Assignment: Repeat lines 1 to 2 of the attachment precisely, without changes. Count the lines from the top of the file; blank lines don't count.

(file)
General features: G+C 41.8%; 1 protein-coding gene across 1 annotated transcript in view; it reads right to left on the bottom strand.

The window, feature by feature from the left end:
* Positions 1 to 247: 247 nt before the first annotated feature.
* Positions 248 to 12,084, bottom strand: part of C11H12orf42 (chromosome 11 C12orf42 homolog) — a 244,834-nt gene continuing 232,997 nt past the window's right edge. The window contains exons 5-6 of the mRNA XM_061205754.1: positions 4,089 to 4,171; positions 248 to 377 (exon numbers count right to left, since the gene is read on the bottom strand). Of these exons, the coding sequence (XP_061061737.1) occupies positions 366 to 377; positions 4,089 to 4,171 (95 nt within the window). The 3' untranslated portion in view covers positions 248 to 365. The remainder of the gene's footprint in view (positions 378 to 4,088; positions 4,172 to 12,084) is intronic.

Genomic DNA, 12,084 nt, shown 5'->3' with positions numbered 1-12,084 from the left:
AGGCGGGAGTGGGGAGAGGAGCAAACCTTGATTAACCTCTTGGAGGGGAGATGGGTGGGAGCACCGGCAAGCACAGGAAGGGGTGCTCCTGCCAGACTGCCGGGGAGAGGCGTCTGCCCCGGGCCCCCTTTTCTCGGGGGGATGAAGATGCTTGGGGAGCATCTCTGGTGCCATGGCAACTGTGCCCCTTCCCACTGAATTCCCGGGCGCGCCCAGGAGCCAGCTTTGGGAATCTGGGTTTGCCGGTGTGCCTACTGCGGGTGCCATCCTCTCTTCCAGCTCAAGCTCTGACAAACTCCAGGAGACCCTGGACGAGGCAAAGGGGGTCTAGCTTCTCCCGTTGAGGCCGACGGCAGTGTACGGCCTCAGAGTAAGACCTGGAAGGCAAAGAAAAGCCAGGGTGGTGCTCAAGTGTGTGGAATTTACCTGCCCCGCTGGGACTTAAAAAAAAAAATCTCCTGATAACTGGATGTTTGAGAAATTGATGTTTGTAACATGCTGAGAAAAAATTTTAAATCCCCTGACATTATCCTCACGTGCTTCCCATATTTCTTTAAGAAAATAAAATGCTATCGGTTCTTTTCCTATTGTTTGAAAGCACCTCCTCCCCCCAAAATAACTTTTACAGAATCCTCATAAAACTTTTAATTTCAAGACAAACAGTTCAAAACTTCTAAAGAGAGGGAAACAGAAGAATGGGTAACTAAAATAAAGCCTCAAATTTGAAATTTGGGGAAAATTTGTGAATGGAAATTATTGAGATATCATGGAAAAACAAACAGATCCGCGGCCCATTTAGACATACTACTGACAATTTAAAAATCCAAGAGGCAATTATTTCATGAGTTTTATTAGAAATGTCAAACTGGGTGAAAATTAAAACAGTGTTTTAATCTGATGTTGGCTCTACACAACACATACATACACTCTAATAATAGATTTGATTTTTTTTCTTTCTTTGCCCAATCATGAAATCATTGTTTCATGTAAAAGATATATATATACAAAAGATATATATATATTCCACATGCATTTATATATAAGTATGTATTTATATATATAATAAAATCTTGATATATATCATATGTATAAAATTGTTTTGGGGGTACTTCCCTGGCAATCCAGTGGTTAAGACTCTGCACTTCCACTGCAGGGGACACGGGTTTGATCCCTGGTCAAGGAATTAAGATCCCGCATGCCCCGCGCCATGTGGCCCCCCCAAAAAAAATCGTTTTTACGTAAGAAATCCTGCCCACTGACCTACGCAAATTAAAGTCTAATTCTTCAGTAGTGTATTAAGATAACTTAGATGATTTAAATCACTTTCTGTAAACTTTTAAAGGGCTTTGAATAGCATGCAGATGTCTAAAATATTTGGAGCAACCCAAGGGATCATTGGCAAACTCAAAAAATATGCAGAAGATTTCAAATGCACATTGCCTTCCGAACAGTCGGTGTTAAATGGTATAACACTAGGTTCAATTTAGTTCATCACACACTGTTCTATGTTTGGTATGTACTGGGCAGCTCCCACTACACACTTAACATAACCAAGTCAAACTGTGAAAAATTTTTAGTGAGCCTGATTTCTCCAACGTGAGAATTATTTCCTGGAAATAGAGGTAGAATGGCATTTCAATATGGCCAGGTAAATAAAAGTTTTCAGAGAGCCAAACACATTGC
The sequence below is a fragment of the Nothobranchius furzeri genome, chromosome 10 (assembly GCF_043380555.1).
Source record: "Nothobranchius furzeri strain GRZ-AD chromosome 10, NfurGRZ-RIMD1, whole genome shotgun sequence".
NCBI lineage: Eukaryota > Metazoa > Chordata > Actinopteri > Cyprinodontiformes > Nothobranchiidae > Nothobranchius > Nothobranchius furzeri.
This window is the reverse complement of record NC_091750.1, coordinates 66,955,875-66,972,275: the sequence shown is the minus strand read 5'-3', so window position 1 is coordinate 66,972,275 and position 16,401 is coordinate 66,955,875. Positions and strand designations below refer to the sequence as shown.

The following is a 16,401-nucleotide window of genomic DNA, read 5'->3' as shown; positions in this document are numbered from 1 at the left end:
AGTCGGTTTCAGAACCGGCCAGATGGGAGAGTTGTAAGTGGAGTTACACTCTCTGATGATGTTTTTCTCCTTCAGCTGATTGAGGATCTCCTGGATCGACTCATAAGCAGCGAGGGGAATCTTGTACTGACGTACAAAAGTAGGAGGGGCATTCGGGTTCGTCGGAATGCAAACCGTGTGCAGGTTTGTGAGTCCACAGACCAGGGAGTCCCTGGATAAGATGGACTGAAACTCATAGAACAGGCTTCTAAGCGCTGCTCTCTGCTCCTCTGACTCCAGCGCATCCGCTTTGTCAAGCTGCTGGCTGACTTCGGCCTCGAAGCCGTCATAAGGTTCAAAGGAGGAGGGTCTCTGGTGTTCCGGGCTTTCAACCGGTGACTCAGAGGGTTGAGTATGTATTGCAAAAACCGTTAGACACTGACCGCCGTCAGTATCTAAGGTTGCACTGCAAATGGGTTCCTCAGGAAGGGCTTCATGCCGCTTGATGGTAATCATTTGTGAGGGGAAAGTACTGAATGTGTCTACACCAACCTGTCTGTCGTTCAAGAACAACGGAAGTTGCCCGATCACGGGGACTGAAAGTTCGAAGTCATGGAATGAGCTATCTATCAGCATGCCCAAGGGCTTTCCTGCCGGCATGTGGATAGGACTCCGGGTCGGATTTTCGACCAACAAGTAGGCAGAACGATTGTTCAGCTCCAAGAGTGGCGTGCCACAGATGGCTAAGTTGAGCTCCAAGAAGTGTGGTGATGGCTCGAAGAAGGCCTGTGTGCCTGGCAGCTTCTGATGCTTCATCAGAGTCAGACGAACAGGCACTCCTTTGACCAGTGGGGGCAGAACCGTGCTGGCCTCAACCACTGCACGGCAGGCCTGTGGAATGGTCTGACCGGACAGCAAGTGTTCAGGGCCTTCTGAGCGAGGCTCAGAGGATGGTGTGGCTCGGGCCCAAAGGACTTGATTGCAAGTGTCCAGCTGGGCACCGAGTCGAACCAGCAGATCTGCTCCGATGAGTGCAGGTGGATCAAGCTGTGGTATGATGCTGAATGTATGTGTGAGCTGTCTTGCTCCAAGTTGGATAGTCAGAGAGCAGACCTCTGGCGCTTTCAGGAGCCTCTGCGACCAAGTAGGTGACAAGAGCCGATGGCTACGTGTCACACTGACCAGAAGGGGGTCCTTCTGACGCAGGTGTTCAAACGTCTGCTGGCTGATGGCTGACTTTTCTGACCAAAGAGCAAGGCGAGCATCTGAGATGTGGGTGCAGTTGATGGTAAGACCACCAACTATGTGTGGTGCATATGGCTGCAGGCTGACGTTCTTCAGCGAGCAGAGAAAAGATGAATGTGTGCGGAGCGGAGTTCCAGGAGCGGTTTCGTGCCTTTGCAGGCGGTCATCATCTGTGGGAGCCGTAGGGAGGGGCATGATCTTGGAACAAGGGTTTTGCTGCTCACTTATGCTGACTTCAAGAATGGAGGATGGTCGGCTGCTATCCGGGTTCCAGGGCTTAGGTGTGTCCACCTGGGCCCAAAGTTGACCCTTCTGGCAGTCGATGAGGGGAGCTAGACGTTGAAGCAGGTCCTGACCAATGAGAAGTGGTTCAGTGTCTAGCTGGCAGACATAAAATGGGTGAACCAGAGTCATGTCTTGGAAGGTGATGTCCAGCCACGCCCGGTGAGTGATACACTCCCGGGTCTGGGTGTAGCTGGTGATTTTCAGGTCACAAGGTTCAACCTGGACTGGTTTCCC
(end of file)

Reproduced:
General features: G+C 41.8%; 1 protein-coding gene across 1 annotated transcript in view; it reads right to left on the bottom strand.

The window, feature by feature from the left end: